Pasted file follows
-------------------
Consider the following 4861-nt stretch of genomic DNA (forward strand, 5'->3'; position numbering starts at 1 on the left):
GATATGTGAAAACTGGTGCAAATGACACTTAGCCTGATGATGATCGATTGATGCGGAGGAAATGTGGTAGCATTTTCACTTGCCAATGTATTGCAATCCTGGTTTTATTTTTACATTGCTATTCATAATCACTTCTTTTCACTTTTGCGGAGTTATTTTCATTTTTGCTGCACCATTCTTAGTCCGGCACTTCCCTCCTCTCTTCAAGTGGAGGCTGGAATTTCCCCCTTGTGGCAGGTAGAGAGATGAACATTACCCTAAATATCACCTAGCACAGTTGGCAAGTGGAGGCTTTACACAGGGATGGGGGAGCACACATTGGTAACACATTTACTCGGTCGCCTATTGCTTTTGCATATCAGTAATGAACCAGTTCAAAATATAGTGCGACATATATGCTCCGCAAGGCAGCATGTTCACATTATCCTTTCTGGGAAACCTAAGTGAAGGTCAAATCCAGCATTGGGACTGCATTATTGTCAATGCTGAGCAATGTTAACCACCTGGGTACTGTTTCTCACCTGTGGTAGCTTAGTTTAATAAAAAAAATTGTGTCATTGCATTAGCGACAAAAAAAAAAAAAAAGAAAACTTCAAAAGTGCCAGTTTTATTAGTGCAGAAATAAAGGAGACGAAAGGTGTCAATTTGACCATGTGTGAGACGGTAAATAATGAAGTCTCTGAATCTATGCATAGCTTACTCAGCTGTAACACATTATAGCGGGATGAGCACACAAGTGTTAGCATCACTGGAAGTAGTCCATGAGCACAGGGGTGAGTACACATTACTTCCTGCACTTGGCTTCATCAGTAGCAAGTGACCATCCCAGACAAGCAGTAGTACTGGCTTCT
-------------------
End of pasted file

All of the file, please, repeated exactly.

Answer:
Consider the following 4861-nt stretch of genomic DNA (forward strand, 5'->3'; position numbering starts at 1 on the left):
GATATGTGAAAACTGGTGCAAATGACACTTAGCCTGATGATGATCGATTGATGCGGAGGAAATGTGGTAGCATTTTCACTTGCCAATGTATTGCAATCCTGGTTTTATTTTTACATTGCTATTCATAATCACTTCTTTTCACTTTTGCGGAGTTATTTTCATTTTTGCTGCACCATTCTTAGTCCGGCACTTCCCTCCTCTCTTCAAGTGGAGGCTGGAATTTCCCCCTTGTGGCAGGTAGAGAGATGAACATTACCCTAAATATCACCTAGCACAGTTGGCAAGTGGAGGCTTTACACAGGGATGGGGGAGCACACATTGGTAACACATTTACTCGGTCGCCTATTGCTTTTGCATATCAGTAATGAACCAGTTCAAAATATAGTGCGACATATATGCTCCGCAAGGCAGCATGTTCACATTATCCTTTCTGGGAAACCTAAGTGAAGGTCAAATCCAGCATTGGGACTGCATTATTGTCAATGCTGAGCAATGTTAACCACCTGGGTACTGTTTCTCACCTGTGGTAGCTTAGTTTAATAAAAAAAATTGTGTCATTGCATTAGCGACAAAAAAAAAAAAAAAGAAAACTTCAAAAGTGCCAGTTTTATTAGTGCAGAAATAAAGGAGACGAAAGGTGTCAATTTGACCATGTGTGAGACGGTAAATAATGAAGTCTCTGAATCTATGCATAGCTTACTCAGCTGTAACACATTATAGCGGGATGAGCACACAAGTGTTAGCATCACTGGAAGTAGTCCATGAGCACAGGGGTGAGTACACATTACTTCCTGCACTTGGCTTCATCAGTAGCAAGTGACCATCCCAGACAAGCAGTAGTACTGGCTTCT